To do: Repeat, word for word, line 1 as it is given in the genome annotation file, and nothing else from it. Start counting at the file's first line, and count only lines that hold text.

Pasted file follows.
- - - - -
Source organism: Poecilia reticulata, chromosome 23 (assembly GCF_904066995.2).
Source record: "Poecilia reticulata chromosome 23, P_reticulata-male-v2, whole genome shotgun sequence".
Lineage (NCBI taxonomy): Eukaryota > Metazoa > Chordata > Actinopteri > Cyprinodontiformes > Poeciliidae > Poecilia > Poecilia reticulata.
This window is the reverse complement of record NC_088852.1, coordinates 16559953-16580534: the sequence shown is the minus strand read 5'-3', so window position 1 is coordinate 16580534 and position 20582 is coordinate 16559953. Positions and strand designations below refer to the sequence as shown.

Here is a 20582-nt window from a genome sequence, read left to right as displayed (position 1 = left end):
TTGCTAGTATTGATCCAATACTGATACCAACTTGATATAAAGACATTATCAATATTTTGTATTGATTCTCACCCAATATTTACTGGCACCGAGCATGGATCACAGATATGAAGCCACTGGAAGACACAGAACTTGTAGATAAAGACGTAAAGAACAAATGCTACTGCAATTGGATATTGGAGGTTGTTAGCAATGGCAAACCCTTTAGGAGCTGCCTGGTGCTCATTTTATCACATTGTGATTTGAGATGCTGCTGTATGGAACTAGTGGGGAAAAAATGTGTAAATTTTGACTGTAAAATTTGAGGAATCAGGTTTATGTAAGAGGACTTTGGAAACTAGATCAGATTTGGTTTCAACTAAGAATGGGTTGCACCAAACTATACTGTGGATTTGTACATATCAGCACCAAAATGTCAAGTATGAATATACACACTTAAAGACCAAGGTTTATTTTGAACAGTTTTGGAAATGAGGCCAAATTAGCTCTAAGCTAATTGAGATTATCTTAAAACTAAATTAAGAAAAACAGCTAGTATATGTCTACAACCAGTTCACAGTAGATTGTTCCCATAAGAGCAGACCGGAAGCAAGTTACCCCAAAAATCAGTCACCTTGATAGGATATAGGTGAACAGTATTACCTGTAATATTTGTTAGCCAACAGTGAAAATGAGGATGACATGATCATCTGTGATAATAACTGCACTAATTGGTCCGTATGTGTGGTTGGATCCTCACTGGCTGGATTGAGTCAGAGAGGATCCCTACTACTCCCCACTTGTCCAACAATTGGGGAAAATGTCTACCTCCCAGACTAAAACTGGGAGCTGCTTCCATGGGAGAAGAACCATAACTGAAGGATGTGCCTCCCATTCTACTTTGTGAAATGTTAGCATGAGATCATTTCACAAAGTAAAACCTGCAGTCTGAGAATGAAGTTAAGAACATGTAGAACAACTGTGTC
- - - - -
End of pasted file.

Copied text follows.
Source organism: Poecilia reticulata, chromosome 23 (assembly GCF_904066995.2).